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by Marisel Gamez

Technological innovations are advancing rapidly, yet cybersecurity[1] measures are lagging behind. As a result, malicious cyberattacks have become commonplace for private companies. Recently, anonymous hackers breached Home Depot’s,[2] Target’s,[3] and Sony Pictures Entertainment’s[4] private information, which exposed the personal data of thousands and credit card information of millions to unauthorized individuals. Advanced cybersecurity is greatly needed to prevent the theft and exposure of consumer information. The following will briefly discuss the developments of federal laws advancing greater cybersecurity, executive efforts currently promoting implementation of cybersecurity practices to respond to breaches of private information, and whether more government regulation of cybersecurity standards in the private sector is a viable option.

Congress enacted legislation that regulates cybersecurity measures for the handling of consumer information. Such legislation includes the Health Insurance Portability and Accountability Act[5] and the Gramm-Leach-Bliley Act.[6] These statutes codify regulations for securing private information within healthcare and financial institutions. However, these federal statutes do not codify a standard for all private entities to secure consumer information.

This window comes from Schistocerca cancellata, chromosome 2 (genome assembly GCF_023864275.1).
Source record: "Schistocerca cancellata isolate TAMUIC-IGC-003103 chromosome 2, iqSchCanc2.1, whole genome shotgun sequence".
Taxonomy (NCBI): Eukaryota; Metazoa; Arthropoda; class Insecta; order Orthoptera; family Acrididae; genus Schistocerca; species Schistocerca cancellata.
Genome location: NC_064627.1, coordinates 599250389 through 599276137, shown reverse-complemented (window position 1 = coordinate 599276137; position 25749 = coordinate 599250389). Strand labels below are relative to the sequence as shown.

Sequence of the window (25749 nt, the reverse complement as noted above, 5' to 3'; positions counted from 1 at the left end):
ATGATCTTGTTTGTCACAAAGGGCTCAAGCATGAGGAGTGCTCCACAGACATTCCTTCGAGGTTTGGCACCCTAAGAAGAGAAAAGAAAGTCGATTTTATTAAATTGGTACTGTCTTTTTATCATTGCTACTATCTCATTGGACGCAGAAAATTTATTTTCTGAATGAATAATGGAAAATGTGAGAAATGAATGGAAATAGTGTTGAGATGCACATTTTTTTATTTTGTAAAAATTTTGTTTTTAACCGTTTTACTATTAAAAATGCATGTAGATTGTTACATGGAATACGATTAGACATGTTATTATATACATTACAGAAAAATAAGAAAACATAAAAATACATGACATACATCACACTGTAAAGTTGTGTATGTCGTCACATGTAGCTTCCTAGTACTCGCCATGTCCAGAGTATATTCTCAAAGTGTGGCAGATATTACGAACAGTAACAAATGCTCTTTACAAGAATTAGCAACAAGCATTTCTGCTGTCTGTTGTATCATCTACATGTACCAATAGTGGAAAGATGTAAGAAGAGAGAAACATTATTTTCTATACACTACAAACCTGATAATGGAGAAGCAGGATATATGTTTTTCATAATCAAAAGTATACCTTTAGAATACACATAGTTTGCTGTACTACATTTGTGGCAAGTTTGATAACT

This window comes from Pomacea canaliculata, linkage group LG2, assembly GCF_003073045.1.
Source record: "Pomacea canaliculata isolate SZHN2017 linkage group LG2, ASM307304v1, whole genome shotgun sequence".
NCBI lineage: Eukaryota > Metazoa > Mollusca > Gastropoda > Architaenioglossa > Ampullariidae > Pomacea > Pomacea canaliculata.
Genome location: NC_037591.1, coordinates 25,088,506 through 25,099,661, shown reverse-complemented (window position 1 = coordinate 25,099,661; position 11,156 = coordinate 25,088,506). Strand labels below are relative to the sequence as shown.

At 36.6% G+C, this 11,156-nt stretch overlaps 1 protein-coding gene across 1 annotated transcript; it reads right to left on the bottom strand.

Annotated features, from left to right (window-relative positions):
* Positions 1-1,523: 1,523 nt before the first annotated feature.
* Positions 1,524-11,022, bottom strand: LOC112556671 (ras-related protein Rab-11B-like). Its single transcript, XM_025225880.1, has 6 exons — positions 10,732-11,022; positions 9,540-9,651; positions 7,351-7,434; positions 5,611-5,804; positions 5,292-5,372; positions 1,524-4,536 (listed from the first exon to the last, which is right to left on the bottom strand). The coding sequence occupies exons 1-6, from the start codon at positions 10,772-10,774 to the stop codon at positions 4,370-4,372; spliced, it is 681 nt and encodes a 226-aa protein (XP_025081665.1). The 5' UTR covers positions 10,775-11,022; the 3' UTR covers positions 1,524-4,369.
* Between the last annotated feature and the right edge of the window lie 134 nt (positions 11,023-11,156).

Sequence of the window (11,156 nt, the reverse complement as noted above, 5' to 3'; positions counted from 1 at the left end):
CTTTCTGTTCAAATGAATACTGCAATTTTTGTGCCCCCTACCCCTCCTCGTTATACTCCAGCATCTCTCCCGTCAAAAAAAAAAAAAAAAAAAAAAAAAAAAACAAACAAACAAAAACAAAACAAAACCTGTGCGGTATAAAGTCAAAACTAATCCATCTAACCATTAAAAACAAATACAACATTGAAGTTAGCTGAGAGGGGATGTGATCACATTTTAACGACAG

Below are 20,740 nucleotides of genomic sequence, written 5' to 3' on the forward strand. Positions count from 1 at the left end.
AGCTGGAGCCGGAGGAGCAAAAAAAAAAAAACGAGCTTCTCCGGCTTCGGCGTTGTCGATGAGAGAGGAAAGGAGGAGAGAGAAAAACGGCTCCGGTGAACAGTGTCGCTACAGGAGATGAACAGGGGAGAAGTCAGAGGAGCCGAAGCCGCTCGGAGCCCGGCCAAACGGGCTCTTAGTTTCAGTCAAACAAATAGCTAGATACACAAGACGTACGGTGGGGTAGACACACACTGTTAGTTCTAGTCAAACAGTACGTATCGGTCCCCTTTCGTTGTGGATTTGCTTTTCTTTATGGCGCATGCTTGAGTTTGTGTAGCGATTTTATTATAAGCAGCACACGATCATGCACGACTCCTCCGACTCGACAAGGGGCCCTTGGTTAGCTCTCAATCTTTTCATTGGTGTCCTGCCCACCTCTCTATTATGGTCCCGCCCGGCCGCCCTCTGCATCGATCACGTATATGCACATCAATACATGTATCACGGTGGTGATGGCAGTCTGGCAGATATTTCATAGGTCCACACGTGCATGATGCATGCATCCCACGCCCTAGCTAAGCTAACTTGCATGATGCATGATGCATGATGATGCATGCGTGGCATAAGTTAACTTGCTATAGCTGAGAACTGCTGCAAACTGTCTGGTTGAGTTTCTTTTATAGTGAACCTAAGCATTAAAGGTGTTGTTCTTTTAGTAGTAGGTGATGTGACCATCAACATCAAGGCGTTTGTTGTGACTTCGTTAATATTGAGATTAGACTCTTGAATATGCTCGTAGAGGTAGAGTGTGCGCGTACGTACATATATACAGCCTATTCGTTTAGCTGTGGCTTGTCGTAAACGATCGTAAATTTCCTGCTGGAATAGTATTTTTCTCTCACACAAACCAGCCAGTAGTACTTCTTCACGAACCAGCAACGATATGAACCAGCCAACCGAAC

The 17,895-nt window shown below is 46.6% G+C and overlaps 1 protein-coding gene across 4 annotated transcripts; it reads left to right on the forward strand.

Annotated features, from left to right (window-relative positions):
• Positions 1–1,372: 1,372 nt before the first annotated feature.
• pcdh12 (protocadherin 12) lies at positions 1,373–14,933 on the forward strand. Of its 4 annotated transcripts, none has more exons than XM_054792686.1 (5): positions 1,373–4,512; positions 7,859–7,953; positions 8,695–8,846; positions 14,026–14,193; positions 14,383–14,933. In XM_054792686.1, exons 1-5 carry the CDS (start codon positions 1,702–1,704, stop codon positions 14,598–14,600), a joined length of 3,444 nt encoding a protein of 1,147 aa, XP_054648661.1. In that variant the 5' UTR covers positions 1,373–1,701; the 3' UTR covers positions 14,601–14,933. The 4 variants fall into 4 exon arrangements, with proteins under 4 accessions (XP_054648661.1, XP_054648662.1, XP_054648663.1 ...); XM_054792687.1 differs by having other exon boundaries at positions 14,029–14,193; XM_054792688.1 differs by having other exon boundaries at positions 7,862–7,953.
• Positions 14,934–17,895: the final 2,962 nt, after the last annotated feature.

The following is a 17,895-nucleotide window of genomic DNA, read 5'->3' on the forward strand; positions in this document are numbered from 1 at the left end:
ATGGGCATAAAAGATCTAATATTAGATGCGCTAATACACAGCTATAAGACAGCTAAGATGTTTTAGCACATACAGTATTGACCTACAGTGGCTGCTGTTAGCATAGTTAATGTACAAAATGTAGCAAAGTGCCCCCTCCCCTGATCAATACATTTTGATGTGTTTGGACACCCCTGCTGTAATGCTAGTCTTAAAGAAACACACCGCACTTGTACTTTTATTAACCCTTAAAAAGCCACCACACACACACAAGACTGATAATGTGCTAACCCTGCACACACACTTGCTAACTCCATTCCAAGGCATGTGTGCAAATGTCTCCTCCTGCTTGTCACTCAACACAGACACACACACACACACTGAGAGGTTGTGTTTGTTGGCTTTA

There are also federal laws regarding the prosecution of anonymous hackers, such as the Computer Fraud and Abuse Act,[7] the Identity Theft and Assumption Deterrence Act,[8] and the federal wire fraud statute.[9] These laws apply to prosecuting hackers who breach information held within private companies.

The federal government has attempted to develop and promote better cybersecurity practices in the private sector. In 2015, Congress passed the Cybersecurity Information Sharing Act,[10] in which Title IV’s provisions include “requiring government studies and development of voluntary best practices for cybersecurity.”[11] In 2016, President Obama implemented the Cybersecurity National Action Plan,[12] which established an executive commission to enhance national cybersecurity. Additionally, former President Bill Clinton established the National Infrastructure Protection Center,[13] whichseeks to protect from cyberattacks the United States’ critical infrastructures including: telecommunications, energy, transportation, banking and finance, water systems, emergency services, and government operations.”[14] However, it is important to note that none of these developments mandate a standard level of cybersecurity for private companies.

While cybersecurity has substantially increased, there will always be a need for the most current and capable systems to combat cyberattacks. All internet users have an interest in protecting their personal information from unauthorized access and exposure. However, should the federal government regulate cybersecurity standards for all private companies involved in e-commerce, especially with regard to private consumer information?